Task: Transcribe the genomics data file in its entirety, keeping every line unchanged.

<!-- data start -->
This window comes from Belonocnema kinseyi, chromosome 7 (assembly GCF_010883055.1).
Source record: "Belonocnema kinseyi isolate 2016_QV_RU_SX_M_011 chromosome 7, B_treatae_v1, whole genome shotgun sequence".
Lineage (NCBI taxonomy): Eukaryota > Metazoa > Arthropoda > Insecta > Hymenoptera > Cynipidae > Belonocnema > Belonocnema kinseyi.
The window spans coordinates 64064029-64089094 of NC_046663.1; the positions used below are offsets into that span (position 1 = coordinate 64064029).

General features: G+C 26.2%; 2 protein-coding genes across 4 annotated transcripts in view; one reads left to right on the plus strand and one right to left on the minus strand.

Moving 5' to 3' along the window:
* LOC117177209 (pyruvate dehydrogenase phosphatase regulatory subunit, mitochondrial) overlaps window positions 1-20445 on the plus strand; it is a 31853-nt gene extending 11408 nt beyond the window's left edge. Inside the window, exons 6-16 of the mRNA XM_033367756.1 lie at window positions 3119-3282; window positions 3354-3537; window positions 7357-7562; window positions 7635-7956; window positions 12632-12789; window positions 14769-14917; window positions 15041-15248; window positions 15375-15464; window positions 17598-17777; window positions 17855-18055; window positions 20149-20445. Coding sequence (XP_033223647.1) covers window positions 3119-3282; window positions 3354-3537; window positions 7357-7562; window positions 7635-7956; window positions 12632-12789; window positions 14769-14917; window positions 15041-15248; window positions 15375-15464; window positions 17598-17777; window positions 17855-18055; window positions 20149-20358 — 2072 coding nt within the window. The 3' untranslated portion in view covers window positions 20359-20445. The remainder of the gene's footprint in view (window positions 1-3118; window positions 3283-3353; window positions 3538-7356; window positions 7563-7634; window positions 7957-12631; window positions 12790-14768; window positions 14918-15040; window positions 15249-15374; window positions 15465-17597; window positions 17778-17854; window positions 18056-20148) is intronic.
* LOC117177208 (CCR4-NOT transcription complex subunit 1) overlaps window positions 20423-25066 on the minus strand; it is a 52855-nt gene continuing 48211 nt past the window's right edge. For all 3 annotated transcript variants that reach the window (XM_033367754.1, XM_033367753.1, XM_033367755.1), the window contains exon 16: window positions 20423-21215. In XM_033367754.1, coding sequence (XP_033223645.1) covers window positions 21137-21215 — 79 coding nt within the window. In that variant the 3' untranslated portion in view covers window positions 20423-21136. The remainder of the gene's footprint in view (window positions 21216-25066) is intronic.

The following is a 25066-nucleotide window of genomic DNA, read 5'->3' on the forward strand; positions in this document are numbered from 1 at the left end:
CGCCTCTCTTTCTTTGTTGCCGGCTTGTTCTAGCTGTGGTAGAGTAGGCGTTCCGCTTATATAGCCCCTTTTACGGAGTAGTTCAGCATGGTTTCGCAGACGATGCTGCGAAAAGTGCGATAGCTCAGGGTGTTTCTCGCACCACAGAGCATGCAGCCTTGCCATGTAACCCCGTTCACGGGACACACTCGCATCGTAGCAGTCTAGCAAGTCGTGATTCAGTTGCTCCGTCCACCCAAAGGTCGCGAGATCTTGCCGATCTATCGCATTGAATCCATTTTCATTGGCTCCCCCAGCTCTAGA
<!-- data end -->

This window comes from Belonocnema kinseyi, chromosome 7 (assembly GCF_010883055.1).
Source record: "Belonocnema kinseyi isolate 2016_QV_RU_SX_M_011 chromosome 7, B_treatae_v1, whole genome shotgun sequence".
Lineage (NCBI taxonomy): Eukaryota > Metazoa > Arthropoda > Insecta > Hymenoptera > Cynipidae > Belonocnema > Belonocnema kinseyi.
The window spans coordinates 64064029-64089094 of NC_046663.1; the positions used below are offsets into that span (position 1 = coordinate 64064029).

General features: G+C 26.2%; 2 protein-coding genes across 4 annotated transcripts in view; one reads left to right on the plus strand and one right to left on the minus strand.

Moving 5' to 3' along the window:
* LOC117177209 (pyruvate dehydrogenase phosphatase regulatory subunit, mitochondrial) overlaps window positions 1-20445 on the plus strand; it is a 31853-nt gene extending 11408 nt beyond the window's left edge. Inside the window, exons 6-16 of the mRNA XM_033367756.1 lie at window positions 3119-3282; window positions 3354-3537; window positions 7357-7562; window positions 7635-7956; window positions 12632-12789; window positions 14769-14917; window positions 15041-15248; window positions 15375-15464; window positions 17598-17777; window positions 17855-18055; window positions 20149-20445. Coding sequence (XP_033223647.1) covers window positions 3119-3282; window positions 3354-3537; window positions 7357-7562; window positions 7635-7956; window positions 12632-12789; window positions 14769-14917; window positions 15041-15248; window positions 15375-15464; window positions 17598-17777; window positions 17855-18055; window positions 20149-20358 — 2072 coding nt within the window. The 3' untranslated portion in view covers window positions 20359-20445. The remainder of the gene's footprint in view (window positions 1-3118; window positions 3283-3353; window positions 3538-7356; window positions 7563-7634; window positions 7957-12631; window positions 12790-14768; window positions 14918-15040; window positions 15249-15374; window positions 15465-17597; window positions 17778-17854; window positions 18056-20148) is intronic.
* LOC117177208 (CCR4-NOT transcription complex subunit 1) overlaps window positions 20423-25066 on the minus strand; it is a 52855-nt gene continuing 48211 nt past the window's right edge. For all 3 annotated transcript variants that reach the window (XM_033367754.1, XM_033367753.1, XM_033367755.1), the window contains exon 16: window positions 20423-21215. In XM_033367754.1, coding sequence (XP_033223645.1) covers window positions 21137-21215 — 79 coding nt within the window. In that variant the 3' untranslated portion in view covers window positions 20423-21136. The remainder of the gene's footprint in view (window positions 21216-25066) is intronic.

The following is a 25066-nucleotide window of genomic DNA, read 5'->3' on the forward strand; positions in this document are numbered from 1 at the left end:
CGCCTCTCTTTCTTTGTTGCCGGCTTGTTCTAGCTGTGGTAGAGTAGGCGTTCCGCTTATATAGCCCCTTTTACGGAGTAGTTCAGCATGGTTTCGCAGACGATGCTGCGAAAAGTGCGATAGCTCAGGGTGTTTCTCGCACCACAGAGCATGCAGCCTTGCCATGTAACCCCGTTCACGGGACACACTCGCATCGTAGCAGTCTAGCAAGTCGTGATTCAGTTGCTCCGTCCACCCAAAGGTCGCGAGATCTTGCCGATCTATCGCATTGAATCCATTTTCATTGGCTCCCCCAGCTCTAGA